UPI Energy Watch

By ANDREA R. MIHAILESCU, UPI Energy Correspondent

Gas prices in Moscow won’t go up

The Moscow Oil Refinery, which makes deliveries to city gas stations, does not plan to increase gasoline prices, Yuri Luzhkov, city mayor of Moscow, said Tuesday at the TVC live broadcast.


He stressed that the city authorities "will monitor" the fuel prices.

On Monday, Moscow First Deputy Mayor Yuri Roslyak said there are no reasons for gasoline price hikes in Moscow.

Rumor had circulated that there is a possible increase in gasoline prices, but officials denied them.

According to official data, in January-September 2007 the refinery's deliveries to Moscow's internal market were 209,000 tons of gasoline -- more than in the same months of last year.

"With this in mind, we are not talking about gasoline deficit," he said, adding that "there is no reason to speak about the growth of expenditures for oil processing both at the Moscow oil refinery or any other refineries of the Central Federal District."


"The cost of electricity is one of the components of the gasoline price. However, electricity prices are increased once a year. And there have been no tariff growth in Moscow lately, including for communal services," Roslyak said, adding, “Crude oil prices were also stable in the domestic market."

"Fuel producers and vendors should express reasonable circumspection and do not join the race for profit because the growth of gasoline prices may bring about a new growth of consumer goods prices that the government has managed to stabilize," Roslyak said.

Khartoum uses oil to advance agenda

Since it was first discovered in 1979, Sudan has been using oil as a major driving force in politics and governance.

When production first came online in 1999, it revived the government's ability to wage war against the Sudan People's Liberation Army in the South and ushered in external investment that stimulated rapid growth in an economy that had been under U.S. economic sanctions since 1997, according to The EastAfrican.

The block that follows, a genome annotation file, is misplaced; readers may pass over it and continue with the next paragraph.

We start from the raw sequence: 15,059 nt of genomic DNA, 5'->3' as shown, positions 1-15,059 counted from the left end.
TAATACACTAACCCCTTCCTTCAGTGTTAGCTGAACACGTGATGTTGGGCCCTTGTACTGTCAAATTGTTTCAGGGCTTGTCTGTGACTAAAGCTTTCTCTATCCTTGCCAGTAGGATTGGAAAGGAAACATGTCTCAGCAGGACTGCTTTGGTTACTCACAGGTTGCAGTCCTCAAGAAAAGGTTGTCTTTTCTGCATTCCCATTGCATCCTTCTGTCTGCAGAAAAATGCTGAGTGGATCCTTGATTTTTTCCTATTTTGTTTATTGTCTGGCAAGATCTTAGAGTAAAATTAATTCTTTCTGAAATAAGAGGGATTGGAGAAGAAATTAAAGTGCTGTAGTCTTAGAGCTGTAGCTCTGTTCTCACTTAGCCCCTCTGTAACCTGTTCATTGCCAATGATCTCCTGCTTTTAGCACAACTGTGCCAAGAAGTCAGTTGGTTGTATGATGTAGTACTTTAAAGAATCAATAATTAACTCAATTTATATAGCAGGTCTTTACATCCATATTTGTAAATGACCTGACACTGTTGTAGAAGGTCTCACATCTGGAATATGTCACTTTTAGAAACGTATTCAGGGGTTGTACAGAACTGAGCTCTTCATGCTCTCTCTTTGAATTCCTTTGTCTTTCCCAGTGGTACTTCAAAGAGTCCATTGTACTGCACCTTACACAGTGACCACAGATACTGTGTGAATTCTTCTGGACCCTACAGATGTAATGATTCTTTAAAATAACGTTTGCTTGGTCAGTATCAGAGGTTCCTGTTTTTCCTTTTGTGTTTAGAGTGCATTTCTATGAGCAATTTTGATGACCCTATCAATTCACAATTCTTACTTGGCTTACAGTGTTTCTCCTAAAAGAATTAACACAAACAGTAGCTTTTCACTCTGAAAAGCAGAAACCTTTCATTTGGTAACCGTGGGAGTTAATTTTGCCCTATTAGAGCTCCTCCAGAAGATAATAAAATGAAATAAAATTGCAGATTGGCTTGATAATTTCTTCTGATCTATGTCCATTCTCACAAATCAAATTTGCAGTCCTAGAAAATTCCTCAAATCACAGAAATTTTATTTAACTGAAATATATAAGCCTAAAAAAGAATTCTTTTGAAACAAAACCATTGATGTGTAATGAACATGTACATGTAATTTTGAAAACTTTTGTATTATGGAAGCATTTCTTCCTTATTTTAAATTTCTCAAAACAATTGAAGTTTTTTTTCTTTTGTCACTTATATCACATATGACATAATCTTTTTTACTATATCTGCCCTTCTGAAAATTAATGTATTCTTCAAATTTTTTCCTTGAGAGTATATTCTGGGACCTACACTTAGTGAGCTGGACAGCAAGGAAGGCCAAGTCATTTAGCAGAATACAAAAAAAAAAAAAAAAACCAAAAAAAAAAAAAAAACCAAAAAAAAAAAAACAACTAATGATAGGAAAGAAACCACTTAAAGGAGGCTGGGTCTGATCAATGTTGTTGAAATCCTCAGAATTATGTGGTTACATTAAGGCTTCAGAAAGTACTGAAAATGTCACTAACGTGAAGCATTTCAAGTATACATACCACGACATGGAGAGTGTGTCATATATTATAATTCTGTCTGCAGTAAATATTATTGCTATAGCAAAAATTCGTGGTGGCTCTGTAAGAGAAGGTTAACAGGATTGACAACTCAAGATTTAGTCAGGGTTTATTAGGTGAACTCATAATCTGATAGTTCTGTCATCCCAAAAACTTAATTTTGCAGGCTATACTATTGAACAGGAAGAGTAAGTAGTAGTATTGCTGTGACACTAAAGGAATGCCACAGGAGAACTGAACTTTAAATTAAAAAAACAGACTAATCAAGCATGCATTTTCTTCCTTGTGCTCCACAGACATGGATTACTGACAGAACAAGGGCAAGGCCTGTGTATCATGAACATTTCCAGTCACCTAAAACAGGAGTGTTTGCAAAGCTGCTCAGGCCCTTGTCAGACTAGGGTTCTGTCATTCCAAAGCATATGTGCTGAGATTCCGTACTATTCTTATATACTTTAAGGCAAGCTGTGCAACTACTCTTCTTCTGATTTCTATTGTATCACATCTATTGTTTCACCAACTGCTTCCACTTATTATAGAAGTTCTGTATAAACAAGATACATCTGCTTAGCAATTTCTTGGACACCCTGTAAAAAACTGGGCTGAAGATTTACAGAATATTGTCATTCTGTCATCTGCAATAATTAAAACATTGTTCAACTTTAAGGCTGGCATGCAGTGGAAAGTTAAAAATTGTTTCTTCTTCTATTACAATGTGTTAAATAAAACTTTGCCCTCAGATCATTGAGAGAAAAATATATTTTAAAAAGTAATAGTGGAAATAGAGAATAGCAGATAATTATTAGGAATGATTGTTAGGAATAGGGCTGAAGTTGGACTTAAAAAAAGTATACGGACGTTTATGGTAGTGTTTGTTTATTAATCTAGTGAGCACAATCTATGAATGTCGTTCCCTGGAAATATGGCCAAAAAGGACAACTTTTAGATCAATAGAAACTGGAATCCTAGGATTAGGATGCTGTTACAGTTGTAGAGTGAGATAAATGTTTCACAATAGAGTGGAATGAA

Though national income sources are more diversified, petroleum exports remain the single largest source of foreign currency, allowing the National Congress Party to wage its war in Darfur and buy off challengers as it pursues divide-and-rule tactics throughout the country.


The oil sector is not transparent and is still controlled by the National Congress Party. Corruption is rampant, though the layers of National Congress Party-affiliated companies and security agencies thriving on state resources make it appear relatively subtle.

Oil pipeline leaks south of Haifa

A massive underground oil pipeline burst and leaked into buildings and onto nearby roads, the Jerusalem Post reported.

Highway 4 was closed and environmental experts were still assessing the damage.

The pipeline transported oil from the Port of Ashkelon to refineries in Haifa.

The first warning came in the evening, when, according to Haifa fire services spokesman Hezi Levy, the owner of the Yekev Hagalil factory, south of Haifa, called in a complaint that oil was leaking into his building.

After finding that the pipeline had sprung a leak and that oil was pooling in drainage ditches alongside the busy highway, Katza, the national oil company, stopped the flow to the pipe.

Meanwhile, fire and rescue teams, and Haifa and Tirat Hacarmel municipal workers labored for hours to limit the scope of the disaster. They pumped oil out of the ditches and spread sand across oil slicks to absorb the liquid and minimize the risk of fire. Levy said that even after the pipe was shut down, small quantities of oil continued to leak out.


Had the oil been permitted to continue flowing into the drainage ditches, it would have eventually entered the nearby Mediterranean Sea, Yisrael said.

Police and Environment Ministry officials would investigate the incident in the coming days, Yisrael said.


Closing oil prices, Oct. 24, 3 p.m. London

Brent crude oil: $82.23

West Texas Intermediate crude oil: $85.29


(e-mail: [email protected])

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